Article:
The Interlocutory Application (IA) filed by the Centre in March – regarding the FIR filed against Major Aditya Kumar of the 10 Garhwal Rifles – poses a threat to the Indian democracy. Major Kumar was named in an FIR filed by the police in Jammu and Kashmir regarding an incident, where the Army had opened fire on civilians in Shopian. The Army's narrative is that the civilians were pelting stones, and were not responsive to reason. Even if this version of the story is true, the IA is inherently dangerous. The reason is that it seeks to restrict the meaning of 'institution of legal proceedings'.
The IA was filed regarding a petition which, Major Kumar's father, a retired serviceman, had filed in the Supreme Court – praying for the FIR and subsequent proceedings to be quashed. The original petition was filed on the basis that legal proceedings would demoralise the armed forces and would stop them from discharging their duties effectively under the Armed Forces (Jammu & Kashmir) Special Power Act, 1990 (AFSPA). This Act itself is disputed within India, and has been condemned by the UN and international NGOs. However, that is a separate issue altogether.
Assuming that AFSPA is good in law—the SC has stated so in Naga People’s Movement for Human Rights v Union of India—an issue arises regarding how section 7 of the Act is interpreted. Section 7 states: “[N]o prosecution, suit or other legal proceeding shall be instituted, except with the previous sanction of the Central Government, against any person in respect of anything done or purported to be done in exercise of the powers conferred by this Act.” The government contends that the stage of filing an FIR is a part of the institution of legal proceedings. Therefore, it argues that even to admit an FIR under section 154 of the CrPC, prior sanction ought to be obtained.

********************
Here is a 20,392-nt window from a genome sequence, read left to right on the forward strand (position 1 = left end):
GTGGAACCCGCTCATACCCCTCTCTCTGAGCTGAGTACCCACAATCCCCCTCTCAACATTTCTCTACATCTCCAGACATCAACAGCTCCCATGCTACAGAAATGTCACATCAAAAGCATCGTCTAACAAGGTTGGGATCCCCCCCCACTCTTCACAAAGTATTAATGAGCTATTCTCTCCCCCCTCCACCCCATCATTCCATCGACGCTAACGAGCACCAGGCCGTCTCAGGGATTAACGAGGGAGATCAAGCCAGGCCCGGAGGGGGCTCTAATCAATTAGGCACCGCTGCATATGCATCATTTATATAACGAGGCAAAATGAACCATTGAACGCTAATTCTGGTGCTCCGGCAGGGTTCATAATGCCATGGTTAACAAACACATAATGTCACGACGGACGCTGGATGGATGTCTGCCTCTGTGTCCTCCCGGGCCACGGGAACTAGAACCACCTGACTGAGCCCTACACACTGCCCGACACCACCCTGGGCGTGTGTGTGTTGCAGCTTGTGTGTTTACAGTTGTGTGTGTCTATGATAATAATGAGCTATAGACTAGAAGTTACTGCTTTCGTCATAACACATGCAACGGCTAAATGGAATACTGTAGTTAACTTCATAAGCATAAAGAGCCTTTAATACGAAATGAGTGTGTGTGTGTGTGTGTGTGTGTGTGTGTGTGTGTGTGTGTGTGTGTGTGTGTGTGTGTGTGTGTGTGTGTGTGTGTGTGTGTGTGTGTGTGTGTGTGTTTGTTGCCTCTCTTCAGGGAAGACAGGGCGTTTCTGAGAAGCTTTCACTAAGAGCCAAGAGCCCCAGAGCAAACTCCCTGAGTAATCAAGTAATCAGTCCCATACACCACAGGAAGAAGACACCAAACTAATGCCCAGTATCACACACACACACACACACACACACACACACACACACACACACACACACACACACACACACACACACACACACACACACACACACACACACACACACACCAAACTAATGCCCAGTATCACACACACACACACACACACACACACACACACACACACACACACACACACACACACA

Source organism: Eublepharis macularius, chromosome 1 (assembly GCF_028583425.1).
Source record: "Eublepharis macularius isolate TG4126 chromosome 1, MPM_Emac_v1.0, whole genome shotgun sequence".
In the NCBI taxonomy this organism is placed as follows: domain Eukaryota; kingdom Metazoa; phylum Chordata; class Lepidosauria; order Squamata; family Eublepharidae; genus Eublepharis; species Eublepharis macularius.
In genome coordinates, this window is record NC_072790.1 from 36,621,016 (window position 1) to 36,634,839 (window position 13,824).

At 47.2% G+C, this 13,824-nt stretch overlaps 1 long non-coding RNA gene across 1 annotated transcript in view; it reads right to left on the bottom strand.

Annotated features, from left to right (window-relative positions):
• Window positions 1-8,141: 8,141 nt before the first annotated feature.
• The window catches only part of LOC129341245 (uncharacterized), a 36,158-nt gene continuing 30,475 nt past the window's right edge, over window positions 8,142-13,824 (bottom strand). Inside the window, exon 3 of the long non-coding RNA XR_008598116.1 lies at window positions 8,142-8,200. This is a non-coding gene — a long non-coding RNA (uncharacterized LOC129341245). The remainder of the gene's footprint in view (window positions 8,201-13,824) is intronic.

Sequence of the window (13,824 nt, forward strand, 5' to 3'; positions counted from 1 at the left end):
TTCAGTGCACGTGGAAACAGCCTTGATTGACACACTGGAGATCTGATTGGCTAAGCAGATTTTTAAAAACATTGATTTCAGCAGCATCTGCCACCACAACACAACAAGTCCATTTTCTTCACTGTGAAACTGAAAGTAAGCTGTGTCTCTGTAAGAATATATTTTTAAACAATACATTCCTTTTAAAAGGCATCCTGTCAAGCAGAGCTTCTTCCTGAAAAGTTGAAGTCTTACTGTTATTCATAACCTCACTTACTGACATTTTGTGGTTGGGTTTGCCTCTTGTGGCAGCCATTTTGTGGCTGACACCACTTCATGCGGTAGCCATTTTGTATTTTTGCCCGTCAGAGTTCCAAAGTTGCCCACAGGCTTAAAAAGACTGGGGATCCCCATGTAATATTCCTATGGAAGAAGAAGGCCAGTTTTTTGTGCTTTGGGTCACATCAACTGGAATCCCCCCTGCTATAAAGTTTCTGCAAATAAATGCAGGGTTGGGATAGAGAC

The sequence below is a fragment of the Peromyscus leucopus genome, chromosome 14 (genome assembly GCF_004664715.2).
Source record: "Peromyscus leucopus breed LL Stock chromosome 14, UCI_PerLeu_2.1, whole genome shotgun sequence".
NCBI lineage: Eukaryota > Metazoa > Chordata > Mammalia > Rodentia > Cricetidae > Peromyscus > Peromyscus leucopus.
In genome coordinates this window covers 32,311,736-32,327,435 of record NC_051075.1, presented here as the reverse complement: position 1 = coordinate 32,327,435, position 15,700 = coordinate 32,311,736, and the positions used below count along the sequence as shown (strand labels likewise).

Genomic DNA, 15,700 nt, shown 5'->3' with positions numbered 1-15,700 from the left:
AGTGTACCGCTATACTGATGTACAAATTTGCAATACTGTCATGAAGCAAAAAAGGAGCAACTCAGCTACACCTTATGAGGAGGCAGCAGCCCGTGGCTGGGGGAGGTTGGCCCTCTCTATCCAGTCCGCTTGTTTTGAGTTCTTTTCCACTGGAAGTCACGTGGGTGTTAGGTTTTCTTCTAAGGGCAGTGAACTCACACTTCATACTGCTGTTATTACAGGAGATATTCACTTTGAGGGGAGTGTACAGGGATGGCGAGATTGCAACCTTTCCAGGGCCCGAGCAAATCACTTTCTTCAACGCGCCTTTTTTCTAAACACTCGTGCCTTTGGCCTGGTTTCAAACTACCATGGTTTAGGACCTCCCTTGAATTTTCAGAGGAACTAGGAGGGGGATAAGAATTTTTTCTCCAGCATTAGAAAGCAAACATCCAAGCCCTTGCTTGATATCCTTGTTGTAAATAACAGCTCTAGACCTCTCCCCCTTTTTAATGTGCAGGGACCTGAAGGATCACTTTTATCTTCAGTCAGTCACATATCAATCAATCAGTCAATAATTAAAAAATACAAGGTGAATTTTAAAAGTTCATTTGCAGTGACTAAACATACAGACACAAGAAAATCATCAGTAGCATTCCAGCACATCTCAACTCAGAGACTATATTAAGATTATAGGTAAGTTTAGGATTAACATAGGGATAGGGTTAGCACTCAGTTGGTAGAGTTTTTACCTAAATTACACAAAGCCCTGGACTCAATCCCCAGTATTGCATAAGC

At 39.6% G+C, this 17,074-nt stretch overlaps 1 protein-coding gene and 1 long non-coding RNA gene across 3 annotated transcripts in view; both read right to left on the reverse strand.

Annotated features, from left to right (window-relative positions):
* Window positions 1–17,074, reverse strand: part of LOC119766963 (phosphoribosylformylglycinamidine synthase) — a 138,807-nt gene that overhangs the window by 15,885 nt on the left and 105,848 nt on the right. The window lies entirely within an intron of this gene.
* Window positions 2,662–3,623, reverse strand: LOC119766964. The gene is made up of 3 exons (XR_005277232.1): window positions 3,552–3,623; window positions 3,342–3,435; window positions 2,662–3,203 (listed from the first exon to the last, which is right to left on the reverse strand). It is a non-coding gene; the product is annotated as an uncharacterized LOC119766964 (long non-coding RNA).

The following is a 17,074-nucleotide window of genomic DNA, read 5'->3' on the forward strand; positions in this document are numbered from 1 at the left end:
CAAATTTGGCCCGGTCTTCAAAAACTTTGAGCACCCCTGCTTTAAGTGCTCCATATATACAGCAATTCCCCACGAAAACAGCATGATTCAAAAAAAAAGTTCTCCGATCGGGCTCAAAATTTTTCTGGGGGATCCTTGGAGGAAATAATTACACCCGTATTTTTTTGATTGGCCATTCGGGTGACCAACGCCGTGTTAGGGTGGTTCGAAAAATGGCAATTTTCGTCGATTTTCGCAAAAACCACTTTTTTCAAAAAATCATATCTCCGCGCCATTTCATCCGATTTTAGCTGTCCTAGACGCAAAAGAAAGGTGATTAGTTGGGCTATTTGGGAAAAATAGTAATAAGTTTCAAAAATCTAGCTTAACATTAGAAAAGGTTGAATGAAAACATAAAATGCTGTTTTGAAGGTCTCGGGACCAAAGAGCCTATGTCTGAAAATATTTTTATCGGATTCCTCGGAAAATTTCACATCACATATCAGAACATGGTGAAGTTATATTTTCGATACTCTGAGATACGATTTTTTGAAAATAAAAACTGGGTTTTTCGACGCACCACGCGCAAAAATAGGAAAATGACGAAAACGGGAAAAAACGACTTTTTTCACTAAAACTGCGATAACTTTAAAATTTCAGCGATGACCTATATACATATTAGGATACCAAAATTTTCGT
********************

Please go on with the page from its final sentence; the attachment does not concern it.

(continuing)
The government prayed that the Judgement of the Court in General Officer Commanding v. CBI & Anr. be referred to a larger Bench. This is based on the fact that this 2012 Judgement held that the institution of legal proceedings under section 7 of AFSPA refers to the stage of congisance. Criminal justice follows a particular procedure – as laid down in the CrPC;
- Submission of first information or complaint to a Magistrate
- Registering a first information report
- Filing the chargesheet
- Cognisance of the offence by the Magistrate
- Framing the charges
The original petition too had raised objections in this regard. In the petition, it was submitted that registering the FIR amounts to instituting criminal proceedings, similar to the government's line of argument. However, on what basis can the sanction be granted or denied, in this case? If, for example, the position of the government and the petitioner is the correct interpretation, then it means that before the police can even investigate the offence, sanction has to be sought. However, the Defence Ministry is nowhere near the 'encounter' sites. They will have to rely on reports from the Army, which, in the spirit of camaraderie may tend to protect the men in uniform. Further, court martial proceedings are insulated from the scope of the Right to Information Act, 2005. Therefore, if an internal inquiry by the armed forces can be compromised, the only option remains is that the police should investigate, unless a special agency is created solely for this purpose.
Therefore, for the people living in a conflict zone – or a declared 'disturbed area' – knowing that the armed forces too can be brought to justice is a consolation. The record is rife with example of excesses being committed by the armed forces in areas under AFSPA. Major Leetul Gogoi's case is one recent example, wherein he tied a civilian onto a jeep – essentially creating a 'human shield'. In this regard, the Court had attempted to bring some degree of accountability to the Act by making sanction a requirement at the stage of cognisance.